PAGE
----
Getting Around Buenos Aires

Buesnos AiresBuenos Aires’ public transport system is very commendable except for the usual surge of crowds come rush hour. Although its metro railway system is not large, it does cover most tourist attractions of this charming city. It also has a multitude of bus routes and suburban railways that commuters often use.

If you are planning to spend a day traveling around Buenos Aires, here are some things you need to know.

The zoning is easy to navigate – Most of the city streets intersect into equal squares, with blocks number in the hundreds.

Most streets are one-way – This means that its parallel streets are most likely driving in the other direction, so be aware that the bus or taxi would not follow the same route back.

Taxis are inexpensive but slow – If you are in a hurry, the cab may not be your best option when moving around in the most congested areas especially during rush hours. However, taxis are usually inexpensive and convenient. When riding a taxi, simply tell the driver the street and the block number (like "Santa Fe 2200"), or two intersecting streets (like "Corrientes y Callao").

Better to call for a cab – Let your hotel call for a cab instead of doing it on your own, so you might not end up with a private operator disguised as a commercial taxi that would ask for a rather higher fare.

Pay in exact change – Avoid paying the cab in large bills as there have been cases of counterfeit change.

There are "bad" cab drivers – And we are not just talking about bad drivers, but those who would actually try to rob you. If a driver says that your money is counterfeit and would take you to an ATM, don’t. If you headed to the hotel, tell the receptionist about your situation and if you do have counterfeit money he’ll lend you money to pay the cab. You could also alert the police, which would usually scare the would-be robbers. Also, if the taxi "breaks down", get off and look for another cab Just remember that you bring your luggage beside you instead of putting it in the trunk so the cabbie won’t "drive off" with your belongings.

Use a map when taking a bus – City maps are readily available in the city. These are indispensable for those wanting to use public transport since they include all bus routes.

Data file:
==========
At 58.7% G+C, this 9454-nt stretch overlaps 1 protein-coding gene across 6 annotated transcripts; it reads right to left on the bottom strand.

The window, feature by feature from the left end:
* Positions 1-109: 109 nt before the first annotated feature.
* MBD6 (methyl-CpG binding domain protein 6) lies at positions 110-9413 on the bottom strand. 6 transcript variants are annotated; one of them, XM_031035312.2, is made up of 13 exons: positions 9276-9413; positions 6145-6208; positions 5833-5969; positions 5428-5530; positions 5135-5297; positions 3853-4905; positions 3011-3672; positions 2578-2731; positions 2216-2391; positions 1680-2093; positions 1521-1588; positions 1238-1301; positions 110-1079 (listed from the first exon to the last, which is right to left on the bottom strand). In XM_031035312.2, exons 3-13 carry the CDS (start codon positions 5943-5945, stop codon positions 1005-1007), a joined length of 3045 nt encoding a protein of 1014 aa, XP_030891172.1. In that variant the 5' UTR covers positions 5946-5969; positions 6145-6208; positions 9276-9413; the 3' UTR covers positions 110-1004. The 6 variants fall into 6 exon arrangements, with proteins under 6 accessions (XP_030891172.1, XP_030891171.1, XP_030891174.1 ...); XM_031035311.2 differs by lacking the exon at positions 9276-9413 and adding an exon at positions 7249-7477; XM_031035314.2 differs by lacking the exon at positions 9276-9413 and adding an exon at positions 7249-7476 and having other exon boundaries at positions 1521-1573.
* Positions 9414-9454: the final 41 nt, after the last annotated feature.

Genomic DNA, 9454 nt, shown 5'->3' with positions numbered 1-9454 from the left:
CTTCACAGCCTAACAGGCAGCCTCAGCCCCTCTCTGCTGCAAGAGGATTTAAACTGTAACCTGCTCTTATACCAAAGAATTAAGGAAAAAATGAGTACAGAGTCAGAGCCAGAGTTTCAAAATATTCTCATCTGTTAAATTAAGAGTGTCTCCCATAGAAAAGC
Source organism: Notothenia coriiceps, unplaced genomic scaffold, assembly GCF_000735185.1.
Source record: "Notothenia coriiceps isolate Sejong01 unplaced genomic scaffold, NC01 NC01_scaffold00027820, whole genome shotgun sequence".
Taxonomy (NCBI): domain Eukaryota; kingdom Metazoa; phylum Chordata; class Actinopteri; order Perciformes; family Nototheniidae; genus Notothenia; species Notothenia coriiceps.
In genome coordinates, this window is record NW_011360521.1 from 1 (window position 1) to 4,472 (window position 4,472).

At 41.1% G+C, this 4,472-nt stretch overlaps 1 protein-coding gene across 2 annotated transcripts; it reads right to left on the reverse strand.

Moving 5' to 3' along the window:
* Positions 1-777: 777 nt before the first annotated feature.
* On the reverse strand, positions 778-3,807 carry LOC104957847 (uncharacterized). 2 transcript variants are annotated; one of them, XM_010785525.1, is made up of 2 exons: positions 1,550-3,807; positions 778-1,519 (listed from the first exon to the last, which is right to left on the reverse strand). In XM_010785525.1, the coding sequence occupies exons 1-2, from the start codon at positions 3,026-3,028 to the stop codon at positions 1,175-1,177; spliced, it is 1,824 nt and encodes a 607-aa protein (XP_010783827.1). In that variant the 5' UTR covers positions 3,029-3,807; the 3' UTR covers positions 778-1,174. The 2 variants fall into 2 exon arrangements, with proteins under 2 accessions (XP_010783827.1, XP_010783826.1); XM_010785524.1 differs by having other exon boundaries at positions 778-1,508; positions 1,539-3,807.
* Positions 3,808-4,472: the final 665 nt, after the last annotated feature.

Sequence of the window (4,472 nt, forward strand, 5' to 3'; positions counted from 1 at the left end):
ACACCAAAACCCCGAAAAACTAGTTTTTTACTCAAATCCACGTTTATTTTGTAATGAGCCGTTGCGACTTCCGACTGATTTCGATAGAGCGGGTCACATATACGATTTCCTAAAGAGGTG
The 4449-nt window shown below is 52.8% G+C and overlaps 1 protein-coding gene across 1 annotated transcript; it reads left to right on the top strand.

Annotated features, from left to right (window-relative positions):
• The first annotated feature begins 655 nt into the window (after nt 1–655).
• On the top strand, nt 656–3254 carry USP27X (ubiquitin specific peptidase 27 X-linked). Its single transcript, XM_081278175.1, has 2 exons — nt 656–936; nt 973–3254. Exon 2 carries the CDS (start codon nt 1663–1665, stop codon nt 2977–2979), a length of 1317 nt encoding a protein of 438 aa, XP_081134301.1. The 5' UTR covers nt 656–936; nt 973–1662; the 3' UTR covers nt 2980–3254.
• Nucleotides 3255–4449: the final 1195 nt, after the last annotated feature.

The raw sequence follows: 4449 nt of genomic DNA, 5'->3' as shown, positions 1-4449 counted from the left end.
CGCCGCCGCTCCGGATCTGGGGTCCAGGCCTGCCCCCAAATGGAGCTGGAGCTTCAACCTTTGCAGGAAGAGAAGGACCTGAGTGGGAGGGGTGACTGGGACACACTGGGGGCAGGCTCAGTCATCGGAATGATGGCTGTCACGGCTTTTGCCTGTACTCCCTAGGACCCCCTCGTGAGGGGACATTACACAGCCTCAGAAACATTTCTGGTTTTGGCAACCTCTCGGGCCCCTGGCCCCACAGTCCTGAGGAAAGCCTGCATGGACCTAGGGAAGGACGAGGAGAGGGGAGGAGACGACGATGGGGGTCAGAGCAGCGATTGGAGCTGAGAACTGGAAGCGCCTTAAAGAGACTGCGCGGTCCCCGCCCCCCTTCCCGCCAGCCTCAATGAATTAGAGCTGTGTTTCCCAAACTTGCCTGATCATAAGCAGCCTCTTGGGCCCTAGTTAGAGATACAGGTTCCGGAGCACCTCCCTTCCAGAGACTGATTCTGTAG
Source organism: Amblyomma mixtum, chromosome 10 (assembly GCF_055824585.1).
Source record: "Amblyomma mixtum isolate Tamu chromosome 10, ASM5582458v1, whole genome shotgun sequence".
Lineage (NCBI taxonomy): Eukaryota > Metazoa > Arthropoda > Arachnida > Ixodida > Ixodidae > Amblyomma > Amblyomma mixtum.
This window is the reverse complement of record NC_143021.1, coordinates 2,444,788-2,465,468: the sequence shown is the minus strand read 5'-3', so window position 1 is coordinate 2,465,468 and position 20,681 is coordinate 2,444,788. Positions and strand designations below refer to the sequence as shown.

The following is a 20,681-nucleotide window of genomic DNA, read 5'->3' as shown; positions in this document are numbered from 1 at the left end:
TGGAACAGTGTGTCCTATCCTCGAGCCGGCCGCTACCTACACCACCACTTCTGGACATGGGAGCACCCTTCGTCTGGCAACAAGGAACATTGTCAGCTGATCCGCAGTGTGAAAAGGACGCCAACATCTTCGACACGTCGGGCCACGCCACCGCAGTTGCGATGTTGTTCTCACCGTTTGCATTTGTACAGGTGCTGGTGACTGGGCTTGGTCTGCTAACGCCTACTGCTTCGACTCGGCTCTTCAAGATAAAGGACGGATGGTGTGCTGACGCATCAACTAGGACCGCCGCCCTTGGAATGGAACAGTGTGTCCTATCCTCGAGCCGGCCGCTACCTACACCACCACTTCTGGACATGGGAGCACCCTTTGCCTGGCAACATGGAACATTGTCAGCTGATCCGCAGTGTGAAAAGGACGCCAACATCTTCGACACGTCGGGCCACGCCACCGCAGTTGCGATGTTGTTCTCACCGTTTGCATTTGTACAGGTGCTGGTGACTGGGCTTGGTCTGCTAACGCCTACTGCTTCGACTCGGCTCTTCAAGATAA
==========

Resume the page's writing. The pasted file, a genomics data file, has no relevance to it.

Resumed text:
Buses are the way – The main vehicles for public transportation in Buenos Aires are the buses (or "colectivos"), with over one hundred lines covering the whole city for 24 hours a day, even on holidays (although fewer units run). Fares have a maximum fixed price as long as the buses move inside the city borders, and it gets higher up to 2 pesos once you venture into the suburbs. Be aware that bus tickets are only bought on the bus through a machine that only accepts coins.

Bus routes are easily-distinguished – The buses are painted according to its route. City buses also have route numbers up to 200, while buses numbered over 200 are suburb-only lines. You could refer the street directory called Guía "T" (available in many kiosks around the city) for detailed notes about all the bus routes. You could also call the toll-free infoline 131 if you know a bit of Spanish. Just tell the corner where you are and the one you want to get to.

How to pay bus fares – As you step on the bus, simply do what Argentines do by saying "Ochenta, por favor," which means you would be traveling within city limits and would pay 80 centavos. The driver would then press a button instructing the coin machine to take a certain amount of money from you. Insert coins (and only coins) into the machine and get your ticket plus change (if applicable) at the bottom of the machine. Keep in mind not to turn any knob on the machine.

The "Subte" – Buenos Aires has its own metro network called the "Subte", short for "subterráneo" (underground). It saves you a lot of time and very cheap too, with fares of up to 70 centavos. However, expect crowds packing the coaches during the 9:00 a.m. rush hour, and you may even have to miss several trains before getting into one that has enough space for you. The Subte works between around 5:00 a.m. to 10:00 p.m. except on Sundays when it starts at 8:00 a.m.

Stored-value tickets – Subte provides magnetic stripe tickets encoded with a stored amount of fare, which means you could use the ticket for more than one travel (even for more than one traveler) as long as it has the required amount of fares.

Getting nostalgic – The Subte’s A-line is a destination on its own because of the old wooden carriages, as it was the first subway built in Latin America (at around 1913).

Getting too far – The southeast branch of the Subte leads to an extended railway known are "Premetro", be aware that it goes to some of the least secure places in the city.

Be careful about choosing trains – There are a good deal of ground-level trains connecting the suburban area, but the quality of service ranges from excellent to down right awful. Also, you need to ask if the line is available at nighttime.

Renting a car – There are several things to keep in mind before renting a car in Buenos Aires. Firstly, the city is one of the walk-friendly ones around, where people would often go for the extra effort to go on foot (if travel is within 30 blocks) and get to know the city on a more intimate level. Secondly, the public transportation system is cheap and efficient. Thirdly, traffic in the city is horrible and really chaotic, as stoplights, signs, and traffic laws are mere "suggestions" in the eyes of the average driver. And lastly, Argentina has one of the highest motor vehicle accident mortality rates in the world.

 
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